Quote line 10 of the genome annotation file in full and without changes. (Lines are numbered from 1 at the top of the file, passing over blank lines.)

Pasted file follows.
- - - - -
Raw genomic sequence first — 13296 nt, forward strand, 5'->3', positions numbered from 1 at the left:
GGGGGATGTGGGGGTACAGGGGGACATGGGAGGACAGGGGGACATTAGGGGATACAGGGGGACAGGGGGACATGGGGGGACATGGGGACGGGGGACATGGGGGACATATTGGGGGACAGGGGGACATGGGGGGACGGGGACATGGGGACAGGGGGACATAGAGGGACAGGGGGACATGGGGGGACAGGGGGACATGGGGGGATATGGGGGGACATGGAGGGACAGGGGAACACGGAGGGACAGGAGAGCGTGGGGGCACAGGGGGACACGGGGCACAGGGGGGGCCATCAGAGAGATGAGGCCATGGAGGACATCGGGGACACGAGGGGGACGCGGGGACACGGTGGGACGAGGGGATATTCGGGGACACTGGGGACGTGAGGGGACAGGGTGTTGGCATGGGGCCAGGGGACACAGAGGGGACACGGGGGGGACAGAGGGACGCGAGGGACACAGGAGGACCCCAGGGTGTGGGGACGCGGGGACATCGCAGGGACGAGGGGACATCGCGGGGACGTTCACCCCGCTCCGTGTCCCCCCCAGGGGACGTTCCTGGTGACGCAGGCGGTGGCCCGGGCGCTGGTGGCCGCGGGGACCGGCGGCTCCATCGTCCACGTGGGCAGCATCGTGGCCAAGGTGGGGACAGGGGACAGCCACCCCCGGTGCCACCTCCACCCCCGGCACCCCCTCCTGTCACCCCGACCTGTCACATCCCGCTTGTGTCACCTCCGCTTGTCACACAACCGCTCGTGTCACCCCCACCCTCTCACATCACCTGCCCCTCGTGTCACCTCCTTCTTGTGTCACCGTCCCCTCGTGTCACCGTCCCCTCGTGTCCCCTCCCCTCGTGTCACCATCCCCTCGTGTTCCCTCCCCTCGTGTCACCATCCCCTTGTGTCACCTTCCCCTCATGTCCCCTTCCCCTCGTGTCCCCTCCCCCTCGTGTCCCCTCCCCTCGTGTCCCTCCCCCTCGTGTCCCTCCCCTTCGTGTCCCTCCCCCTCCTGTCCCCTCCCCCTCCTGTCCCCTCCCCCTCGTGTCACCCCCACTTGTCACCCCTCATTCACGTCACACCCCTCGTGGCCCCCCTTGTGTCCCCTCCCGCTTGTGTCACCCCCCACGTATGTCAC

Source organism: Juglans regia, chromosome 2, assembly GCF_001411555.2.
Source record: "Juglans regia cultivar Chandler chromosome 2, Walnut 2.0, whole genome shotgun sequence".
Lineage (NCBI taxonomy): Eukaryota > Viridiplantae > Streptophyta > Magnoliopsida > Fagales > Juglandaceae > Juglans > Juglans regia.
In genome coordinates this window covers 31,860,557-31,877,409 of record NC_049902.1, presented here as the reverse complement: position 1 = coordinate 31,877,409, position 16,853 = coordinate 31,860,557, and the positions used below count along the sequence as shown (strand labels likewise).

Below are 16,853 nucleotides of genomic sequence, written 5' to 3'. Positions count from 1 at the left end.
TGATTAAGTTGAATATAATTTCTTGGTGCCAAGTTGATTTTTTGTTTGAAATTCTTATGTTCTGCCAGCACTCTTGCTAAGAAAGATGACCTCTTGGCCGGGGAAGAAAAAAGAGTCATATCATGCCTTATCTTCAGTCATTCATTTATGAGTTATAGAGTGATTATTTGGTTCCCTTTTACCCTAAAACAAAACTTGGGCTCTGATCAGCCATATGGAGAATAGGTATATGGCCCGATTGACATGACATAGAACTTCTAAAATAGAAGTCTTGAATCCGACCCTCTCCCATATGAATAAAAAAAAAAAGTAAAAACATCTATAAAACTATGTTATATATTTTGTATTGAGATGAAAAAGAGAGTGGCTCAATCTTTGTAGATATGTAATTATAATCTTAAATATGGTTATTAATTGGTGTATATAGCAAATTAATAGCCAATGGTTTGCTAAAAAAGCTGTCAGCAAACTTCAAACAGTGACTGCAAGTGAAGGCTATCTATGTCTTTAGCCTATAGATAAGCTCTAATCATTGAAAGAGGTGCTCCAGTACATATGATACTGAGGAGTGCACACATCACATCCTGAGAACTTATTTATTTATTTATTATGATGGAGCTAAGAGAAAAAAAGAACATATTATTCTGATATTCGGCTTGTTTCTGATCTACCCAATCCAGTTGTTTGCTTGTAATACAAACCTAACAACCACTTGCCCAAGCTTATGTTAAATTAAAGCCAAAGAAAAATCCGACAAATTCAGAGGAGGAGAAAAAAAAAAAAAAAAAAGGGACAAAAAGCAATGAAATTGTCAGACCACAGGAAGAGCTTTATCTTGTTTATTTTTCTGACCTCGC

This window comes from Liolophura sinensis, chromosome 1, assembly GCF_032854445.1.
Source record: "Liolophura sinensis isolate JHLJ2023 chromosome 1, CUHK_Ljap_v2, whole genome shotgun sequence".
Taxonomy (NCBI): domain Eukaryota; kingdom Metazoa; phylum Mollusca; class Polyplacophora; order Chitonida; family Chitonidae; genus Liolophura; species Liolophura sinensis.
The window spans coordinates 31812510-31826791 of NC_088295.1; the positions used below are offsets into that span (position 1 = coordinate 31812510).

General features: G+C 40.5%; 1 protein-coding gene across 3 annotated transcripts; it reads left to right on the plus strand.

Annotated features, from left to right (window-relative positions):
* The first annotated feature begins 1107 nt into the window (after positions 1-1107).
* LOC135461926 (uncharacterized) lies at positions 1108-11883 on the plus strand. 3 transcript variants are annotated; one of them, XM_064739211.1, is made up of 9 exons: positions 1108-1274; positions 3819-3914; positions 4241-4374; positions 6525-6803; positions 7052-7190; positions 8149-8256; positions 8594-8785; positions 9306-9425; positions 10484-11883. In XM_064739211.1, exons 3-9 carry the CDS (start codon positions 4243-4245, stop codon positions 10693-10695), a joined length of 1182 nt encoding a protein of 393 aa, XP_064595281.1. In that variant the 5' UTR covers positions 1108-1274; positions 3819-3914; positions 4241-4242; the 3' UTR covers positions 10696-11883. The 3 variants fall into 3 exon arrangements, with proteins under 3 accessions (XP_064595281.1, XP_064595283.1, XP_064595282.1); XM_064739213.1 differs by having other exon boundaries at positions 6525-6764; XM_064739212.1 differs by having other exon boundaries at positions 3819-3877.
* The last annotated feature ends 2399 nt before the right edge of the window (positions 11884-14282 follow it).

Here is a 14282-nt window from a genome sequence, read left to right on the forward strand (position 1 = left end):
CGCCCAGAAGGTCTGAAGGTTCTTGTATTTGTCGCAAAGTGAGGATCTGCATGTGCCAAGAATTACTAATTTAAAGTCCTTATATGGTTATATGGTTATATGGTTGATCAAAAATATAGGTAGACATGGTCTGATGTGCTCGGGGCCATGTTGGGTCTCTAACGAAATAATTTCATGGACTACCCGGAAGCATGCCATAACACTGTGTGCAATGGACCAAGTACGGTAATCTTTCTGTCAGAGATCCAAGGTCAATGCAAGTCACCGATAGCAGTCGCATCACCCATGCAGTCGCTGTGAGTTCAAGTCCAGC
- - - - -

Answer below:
Source record: "Liolophura sinensis isolate JHLJ2023 chromosome 1, CUHK_Ljap_v2, whole genome shotgun sequence".